Bill George: One of the statements at Medtronic mission is that employees should have a means to share in the company’s success and to me that meant a lot more than salary or wages and benefits and so what we tried to do at Medtronic was to spread the wealth around. When the company is successful everyone got stock. In fact, we made sure every employee had stock. Now it was in a restricted plan, but still, everyone had stock because we wanted them to be the beneficiaries to the extent the stock went up they benefited and we gave out, converted a lot of profitability into stocks spread broadly across the company in stock options. I was a beneficiary of that, but only because the shareholder value went from $1.27… went from 1.1 billion to 60 billion while I was there, so everyone else had a chance to benefit and I think that is the way it should be. Now you can’t say in a firm like Goldman that they don’t do that. I think just the numbers are so much larger on Wall Street and it’s not just Goldman and if you think they’re large on the publically held firms where you know all the numbers then look at what the hedge funds pay and you can just add a zero on that and one of the characteristics there is it is a fairly free market for traders. I’m not saying that the top executives are going to move into hedge funds, but it’s a fairly free market for traders moving from publically held firms into privately held hedge funds and private equity and so this is one of the sensitive issues I think that one feels like the shareholder value is made up in people and you need the people there to do the job and if you don’t pay them for their performance you’ll lose them and It’s much like professional athletes and movie stars I think. I can’t justify the relationship between a trader’s bonuses and what a school teacher makes for instance. I think we have much societal issues. It’s hard for me to justify that or what an athlete makes you know who plays basketball compared to what you know what a school teacher makes or even an engineer, so I worry about these a lot, but I haven’t figured out how to solve them either.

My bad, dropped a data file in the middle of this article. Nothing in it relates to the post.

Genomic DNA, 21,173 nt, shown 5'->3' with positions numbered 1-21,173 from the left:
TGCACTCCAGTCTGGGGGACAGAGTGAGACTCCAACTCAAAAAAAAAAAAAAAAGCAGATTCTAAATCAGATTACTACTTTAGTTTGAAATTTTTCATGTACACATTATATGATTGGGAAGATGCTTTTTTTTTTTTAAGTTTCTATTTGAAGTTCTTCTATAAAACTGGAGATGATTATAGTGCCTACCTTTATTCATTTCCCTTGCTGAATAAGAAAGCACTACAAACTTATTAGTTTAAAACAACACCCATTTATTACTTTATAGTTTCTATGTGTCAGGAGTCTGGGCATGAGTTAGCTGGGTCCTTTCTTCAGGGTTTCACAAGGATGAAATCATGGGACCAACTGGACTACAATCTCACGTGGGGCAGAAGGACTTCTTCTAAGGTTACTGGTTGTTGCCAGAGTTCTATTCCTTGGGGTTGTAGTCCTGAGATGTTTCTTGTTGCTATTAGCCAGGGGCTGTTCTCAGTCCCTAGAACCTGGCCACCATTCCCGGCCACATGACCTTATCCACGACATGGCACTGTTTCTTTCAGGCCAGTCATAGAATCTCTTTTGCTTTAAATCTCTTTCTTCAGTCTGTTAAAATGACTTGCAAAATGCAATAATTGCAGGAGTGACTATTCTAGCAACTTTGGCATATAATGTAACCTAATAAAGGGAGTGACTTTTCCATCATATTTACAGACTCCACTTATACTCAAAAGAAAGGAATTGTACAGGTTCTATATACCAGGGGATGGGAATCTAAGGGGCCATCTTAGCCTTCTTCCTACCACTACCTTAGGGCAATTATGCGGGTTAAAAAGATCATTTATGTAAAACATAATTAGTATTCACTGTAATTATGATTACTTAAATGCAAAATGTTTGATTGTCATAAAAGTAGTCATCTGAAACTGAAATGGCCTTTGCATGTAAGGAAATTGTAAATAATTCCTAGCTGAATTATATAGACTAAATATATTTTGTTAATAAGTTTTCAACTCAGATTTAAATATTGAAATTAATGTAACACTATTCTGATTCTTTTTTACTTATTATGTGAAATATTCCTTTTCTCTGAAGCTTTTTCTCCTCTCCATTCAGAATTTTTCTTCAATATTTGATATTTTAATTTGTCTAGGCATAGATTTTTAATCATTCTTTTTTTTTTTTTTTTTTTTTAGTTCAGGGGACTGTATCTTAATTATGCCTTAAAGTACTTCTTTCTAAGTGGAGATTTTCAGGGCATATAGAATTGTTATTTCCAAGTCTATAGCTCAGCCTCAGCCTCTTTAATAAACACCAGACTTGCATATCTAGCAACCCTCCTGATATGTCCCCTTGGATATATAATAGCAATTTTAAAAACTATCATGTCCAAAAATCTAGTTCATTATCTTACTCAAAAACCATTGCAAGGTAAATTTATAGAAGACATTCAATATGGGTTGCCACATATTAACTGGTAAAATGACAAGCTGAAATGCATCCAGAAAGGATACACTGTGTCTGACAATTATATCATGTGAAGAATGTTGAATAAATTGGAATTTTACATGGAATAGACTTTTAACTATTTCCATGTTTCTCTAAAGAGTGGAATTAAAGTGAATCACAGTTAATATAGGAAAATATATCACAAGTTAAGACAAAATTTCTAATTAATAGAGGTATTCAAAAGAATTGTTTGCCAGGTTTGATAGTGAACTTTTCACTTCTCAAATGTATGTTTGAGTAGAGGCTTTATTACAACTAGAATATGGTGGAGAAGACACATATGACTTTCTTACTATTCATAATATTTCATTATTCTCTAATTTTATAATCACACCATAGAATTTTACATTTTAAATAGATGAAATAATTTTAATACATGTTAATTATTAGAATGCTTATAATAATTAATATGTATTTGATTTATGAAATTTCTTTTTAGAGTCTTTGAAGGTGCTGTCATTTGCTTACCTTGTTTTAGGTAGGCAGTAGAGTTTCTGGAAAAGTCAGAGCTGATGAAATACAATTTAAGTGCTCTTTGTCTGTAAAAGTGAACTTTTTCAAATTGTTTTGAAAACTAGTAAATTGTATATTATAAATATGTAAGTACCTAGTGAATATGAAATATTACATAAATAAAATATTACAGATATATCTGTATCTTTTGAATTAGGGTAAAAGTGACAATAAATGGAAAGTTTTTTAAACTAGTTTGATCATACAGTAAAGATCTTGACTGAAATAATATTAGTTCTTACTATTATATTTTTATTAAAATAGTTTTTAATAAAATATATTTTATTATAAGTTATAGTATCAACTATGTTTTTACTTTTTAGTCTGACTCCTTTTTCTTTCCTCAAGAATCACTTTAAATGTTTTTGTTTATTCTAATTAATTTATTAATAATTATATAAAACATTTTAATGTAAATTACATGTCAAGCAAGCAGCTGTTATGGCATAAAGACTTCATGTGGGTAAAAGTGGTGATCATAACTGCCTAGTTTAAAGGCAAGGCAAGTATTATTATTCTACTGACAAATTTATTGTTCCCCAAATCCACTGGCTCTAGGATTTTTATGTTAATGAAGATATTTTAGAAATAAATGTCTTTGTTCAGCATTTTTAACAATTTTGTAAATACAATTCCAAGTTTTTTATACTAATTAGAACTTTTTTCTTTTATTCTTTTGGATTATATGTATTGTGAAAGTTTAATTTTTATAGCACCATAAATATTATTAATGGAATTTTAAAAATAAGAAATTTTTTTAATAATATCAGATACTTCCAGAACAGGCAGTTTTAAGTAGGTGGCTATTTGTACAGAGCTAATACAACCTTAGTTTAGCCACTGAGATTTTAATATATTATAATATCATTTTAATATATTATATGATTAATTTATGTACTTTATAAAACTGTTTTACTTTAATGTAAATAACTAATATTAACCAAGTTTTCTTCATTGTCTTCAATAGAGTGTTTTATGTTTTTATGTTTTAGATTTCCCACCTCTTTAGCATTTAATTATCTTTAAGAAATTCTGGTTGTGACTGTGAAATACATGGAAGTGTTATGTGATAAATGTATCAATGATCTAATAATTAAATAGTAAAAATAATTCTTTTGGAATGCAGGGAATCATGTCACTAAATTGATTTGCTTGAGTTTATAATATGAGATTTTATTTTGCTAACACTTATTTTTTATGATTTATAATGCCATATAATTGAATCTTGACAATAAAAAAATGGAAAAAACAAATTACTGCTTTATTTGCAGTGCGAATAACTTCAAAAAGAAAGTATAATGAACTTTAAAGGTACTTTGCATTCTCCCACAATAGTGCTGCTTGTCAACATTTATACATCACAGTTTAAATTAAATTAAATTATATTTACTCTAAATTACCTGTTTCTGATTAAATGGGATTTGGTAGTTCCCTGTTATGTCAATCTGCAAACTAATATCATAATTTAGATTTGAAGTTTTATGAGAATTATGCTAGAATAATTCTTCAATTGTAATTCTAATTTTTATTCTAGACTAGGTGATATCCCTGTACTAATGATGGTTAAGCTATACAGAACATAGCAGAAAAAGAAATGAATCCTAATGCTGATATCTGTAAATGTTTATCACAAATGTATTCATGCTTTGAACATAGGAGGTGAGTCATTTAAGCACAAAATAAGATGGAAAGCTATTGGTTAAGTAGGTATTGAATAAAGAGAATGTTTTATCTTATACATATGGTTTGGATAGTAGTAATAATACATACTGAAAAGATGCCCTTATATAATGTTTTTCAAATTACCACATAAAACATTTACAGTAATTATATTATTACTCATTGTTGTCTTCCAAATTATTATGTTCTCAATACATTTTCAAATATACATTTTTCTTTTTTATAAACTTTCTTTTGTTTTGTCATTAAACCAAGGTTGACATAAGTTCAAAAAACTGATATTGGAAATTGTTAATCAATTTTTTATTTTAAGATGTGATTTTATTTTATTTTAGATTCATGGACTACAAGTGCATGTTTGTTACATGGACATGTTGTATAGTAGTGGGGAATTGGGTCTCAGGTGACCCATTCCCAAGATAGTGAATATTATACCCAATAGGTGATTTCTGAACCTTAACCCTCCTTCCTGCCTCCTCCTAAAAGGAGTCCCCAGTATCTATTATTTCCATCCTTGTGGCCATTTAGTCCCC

I don’t buy the market efficiency argument. I’ve heard that from The Economist for a couple of decades. I don’t really buy that argument. The argument I would buy is that we need strong financial institutions to finance business, to finance individuals and right now that is a huge problem. The credit crunch may be over for big business and may be over for Wall Street, but it’s certainly not over for small business and individuals still having a lot of problems getting financing and I would be the first to say that financial institutions like Countrywide Financial and New Century Mortgage went way overboard in offering it to everyone in totally inappropriate ways, but I do think we depend upon strong financial institutions to facilitate the start up of business with venture capital, to facilitate the growth of business, small business and this is where the jobs come from. 70% of all jobs in this country are created by small business and most of those are newer companies. My company started with two people and had it not been for some venture capital. Now admittedly it was only $200,000 in 1962, but it saved the company from going bankrupt and gave the company the wisdom and the focus to go forward, but I think I know lots and lots of young people that would like to start companies today and can’t get financing and don’t have a lot of money personally and I think that is the fuel behind the system, so now do you put that pay in proportion and does it payoff with hedge funds trying to say they’re providing efficiency when they make their money selling short? I think that’s a stretch as an argument.